NSW government introduces anti-pork barrelling bill

The NSW government says it’s cracking down on pork barrelling with the introduction of legislation designed to strengthen the administration and governance of the state’s $4 billion a year grants system.

Premier Chris Minns

It comes after a series of scandals and critical reports involving the allocation of state government grants ranging from community infrastructure to bushfire funding.

The bill, introduced into parliament on Thursday, will make grants information openly available unless there’s a sound public interest for not disclosing it.

All fast-track disaster grants will be classified high risk and will require scrutiny from the auditor general, and ministers will have to ensure every grant they approve is efficient, effective, economical, ethical, and value for money.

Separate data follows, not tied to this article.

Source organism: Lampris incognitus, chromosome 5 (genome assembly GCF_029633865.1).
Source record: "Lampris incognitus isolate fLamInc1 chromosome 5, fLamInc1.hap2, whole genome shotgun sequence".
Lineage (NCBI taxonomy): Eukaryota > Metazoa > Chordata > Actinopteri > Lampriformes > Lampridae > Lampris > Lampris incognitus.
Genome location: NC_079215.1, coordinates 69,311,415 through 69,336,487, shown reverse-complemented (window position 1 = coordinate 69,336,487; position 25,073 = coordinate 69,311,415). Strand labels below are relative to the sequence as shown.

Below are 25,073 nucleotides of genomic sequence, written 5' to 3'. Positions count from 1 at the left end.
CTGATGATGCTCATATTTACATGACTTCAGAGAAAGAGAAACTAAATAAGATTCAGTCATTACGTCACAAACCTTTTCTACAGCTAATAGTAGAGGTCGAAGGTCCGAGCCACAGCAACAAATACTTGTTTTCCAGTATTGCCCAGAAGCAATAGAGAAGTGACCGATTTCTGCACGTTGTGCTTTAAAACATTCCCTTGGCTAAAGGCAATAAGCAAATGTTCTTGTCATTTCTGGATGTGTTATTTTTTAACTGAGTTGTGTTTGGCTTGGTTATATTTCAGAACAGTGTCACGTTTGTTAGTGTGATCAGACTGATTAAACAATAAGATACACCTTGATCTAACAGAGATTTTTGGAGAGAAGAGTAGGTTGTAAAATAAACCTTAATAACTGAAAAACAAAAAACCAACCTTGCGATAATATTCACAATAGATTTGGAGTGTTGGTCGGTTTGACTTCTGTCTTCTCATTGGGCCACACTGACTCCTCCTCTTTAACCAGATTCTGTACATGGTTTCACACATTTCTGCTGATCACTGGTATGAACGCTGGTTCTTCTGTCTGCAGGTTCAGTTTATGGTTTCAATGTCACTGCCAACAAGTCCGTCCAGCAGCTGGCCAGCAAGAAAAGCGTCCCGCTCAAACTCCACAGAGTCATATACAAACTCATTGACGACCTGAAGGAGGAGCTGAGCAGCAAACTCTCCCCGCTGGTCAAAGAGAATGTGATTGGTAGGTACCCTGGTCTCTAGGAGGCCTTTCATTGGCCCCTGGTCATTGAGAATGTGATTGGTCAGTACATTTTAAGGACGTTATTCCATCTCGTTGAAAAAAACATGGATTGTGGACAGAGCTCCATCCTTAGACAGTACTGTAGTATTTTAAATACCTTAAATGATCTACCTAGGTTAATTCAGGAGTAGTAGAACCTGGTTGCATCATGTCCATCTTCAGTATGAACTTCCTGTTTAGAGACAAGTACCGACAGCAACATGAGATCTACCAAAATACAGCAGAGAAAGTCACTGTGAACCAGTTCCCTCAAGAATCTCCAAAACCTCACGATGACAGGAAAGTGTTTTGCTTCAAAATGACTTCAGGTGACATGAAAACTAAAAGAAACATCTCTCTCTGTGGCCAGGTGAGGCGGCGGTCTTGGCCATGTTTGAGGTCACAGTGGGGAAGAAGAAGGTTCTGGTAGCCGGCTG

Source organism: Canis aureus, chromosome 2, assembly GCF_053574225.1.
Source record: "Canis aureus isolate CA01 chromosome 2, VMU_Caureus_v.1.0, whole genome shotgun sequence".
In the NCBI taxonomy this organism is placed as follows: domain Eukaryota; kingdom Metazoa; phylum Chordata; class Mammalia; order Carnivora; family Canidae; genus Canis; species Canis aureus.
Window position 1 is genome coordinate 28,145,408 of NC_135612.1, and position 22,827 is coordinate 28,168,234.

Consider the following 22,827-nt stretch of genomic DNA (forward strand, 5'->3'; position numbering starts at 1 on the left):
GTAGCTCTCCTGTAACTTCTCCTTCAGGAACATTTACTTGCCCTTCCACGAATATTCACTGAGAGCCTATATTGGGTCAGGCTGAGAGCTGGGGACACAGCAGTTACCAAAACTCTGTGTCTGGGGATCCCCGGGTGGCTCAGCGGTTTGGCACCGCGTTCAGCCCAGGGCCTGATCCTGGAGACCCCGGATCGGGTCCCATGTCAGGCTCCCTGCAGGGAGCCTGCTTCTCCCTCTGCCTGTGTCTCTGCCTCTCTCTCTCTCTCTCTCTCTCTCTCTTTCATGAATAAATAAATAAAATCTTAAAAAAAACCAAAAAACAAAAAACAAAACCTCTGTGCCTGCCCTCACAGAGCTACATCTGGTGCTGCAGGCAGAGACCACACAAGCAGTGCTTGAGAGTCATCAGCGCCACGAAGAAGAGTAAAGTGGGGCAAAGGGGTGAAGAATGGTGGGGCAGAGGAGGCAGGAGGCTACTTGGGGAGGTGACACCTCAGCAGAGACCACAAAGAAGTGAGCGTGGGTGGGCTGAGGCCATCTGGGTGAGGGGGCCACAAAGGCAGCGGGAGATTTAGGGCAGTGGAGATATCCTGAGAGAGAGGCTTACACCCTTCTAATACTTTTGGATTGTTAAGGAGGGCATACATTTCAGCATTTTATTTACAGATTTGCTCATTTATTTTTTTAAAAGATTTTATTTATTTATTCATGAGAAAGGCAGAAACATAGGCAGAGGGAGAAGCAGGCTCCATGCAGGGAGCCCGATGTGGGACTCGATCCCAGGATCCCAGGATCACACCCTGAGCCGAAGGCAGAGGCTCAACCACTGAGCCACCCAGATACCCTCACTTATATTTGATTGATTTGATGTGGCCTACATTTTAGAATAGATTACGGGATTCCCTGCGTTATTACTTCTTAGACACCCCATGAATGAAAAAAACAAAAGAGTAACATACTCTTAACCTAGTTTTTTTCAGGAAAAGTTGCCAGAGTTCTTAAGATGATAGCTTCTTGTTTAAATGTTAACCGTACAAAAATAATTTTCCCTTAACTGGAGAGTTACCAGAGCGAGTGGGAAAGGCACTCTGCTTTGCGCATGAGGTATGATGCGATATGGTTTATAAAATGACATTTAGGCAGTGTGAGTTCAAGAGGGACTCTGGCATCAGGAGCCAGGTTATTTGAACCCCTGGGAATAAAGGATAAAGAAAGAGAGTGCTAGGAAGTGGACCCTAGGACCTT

The legislation requires that anyone who approves or knocks back a grant does so with regard to outcomes, value for money, accountability, probity and transparency. It also bans ministers from approving grants unless they are satisfied it is an ethical and efficient use of money.

Premier Chris Minns said the politicisation of public money has to end and past abuses of the grants system has highlighted the need for stronger laws.

“Grants approved under my government will adhere to the highest standards ever seen in NSW,” he said in a statement.

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